I made this very clear with Simone and Alessandro, so we all had this <3 month deadline to find someone to take over my position.

I reached out to my contacts to find possible candidates and found a smart friend.

Simone also found an acquaintance that wanted to move back to Milan.

He also ran a Linkedin job post ad that led us to find some candidates.

We also tried to post an ad on Stackoverflow, but after having a call with their sales team, we decided it wasn’t worth the money for us.

To make a hiring decision we created a very informal and flexible interview process to help us answer the following questions about each candidate:

  • Has strong technical skills?
  • Is a good product manager?
  • Can come up with new features?
  • Can they manage other developers?
  • Are they a leader?
  • Is this a person with an ambitious and global vision?
  • Are they proactive?
  • Are they a good cultural fit with the company?

Depending on the background of each person we tried to find ways to break through the “interview facade” and find the real answers.

For instance, with one person I pair programmed, with one I created an assignment and the other one I came up with a tricky a coding puzzle etc…

I also prepared some questions on the thought process and heuristics they use to translate data and requirements in product decisions.

The CTO search ended happily, with my friend Charlie Desbaux taking the job and moving back to Italy in mid-September.

Being Creative

Simone’s background is a creative one.

He used to be a creative for Anomaly coming up with crazy ideas for the biggest brands in the world.

I am a bit of a creative person too. But being exposed every day at the office to his insanely cool ideas was priceless!

I think that working with someone like him really levels up your creative output.

I found myself thinking a lot about what makes a creative idea, creative.

Creative ideas are about realizing what everyone else is doing, finding a pattern and then doing the exact opposite.

Other ideas come from breaking down words and looking at their actual meaning.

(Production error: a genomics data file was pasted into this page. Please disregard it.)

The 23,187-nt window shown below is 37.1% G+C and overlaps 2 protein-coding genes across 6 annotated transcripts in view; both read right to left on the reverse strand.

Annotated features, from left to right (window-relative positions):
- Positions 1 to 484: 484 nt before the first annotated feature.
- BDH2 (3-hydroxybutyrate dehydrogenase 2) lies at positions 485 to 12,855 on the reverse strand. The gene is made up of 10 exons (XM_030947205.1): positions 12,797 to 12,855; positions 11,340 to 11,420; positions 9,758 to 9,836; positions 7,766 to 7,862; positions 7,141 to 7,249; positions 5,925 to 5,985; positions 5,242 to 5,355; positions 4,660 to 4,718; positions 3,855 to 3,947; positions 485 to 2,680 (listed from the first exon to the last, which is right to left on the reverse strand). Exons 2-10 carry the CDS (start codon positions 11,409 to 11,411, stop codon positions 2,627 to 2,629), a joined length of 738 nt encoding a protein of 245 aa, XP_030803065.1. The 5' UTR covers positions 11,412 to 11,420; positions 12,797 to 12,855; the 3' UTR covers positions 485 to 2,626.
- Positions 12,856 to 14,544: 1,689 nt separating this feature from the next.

An example of this leads you to our cookie policy “free cookies for all” (actually sending cookies to people).

Or to moonshot, dreamed up collaborations, that with a some cold emails can turn into reality.

Creativity is hard to define though.

In fact my conclusion is that creative ideas can only be defined via negativa.

Most ideas are derivative from other ideas.

Creative ideas are the non derivative ones.

Most non derivative ideas though are also bad ideas, so the sweet spot is finding something non derivative, but effective.


I could spend a couple of days writing about the many things I learned working with this team, but I’ll cut things short and summarise results.

I had tons of fun and made friends with a great team:

Our Team

Unique users from my start to my departure:


Best day in terms of unique users: 25,883

Avg. Session Time: 1 minute 15 seconds

Uniques in the last 30 days:

Uniques in the last 7 days:

Expenses compared to estimates by other developers and agencies: 85% Less

iOS App state: App is on TestFlight and being actively tested and is live here - App Store

What’s next?

Well my friend Charlie moved back to Italy to take the role of CTO!

What’s next for me?

My life is a bit of a video game. In the sense that I try to level up in every area of it.

I had already built something used by:

✅ 1 person per week

✅ 10 people per week

✅ 100 people per week

✅ 1.000 people per week

✅ 10.000 people per week

I now unlocked a new achievement:

100.000 people per week

Overall, this was a great adventure, and I just got off for a new one.

Joining the most friendly people ever at Intercom!

Want to join the Al.ta Cucina team? Get in touch with simone at

Er Mejo Deve Ancora Arrivà

The best is yet to come (in Roman Dialect), a gift, and reminder from Simone & Alessandro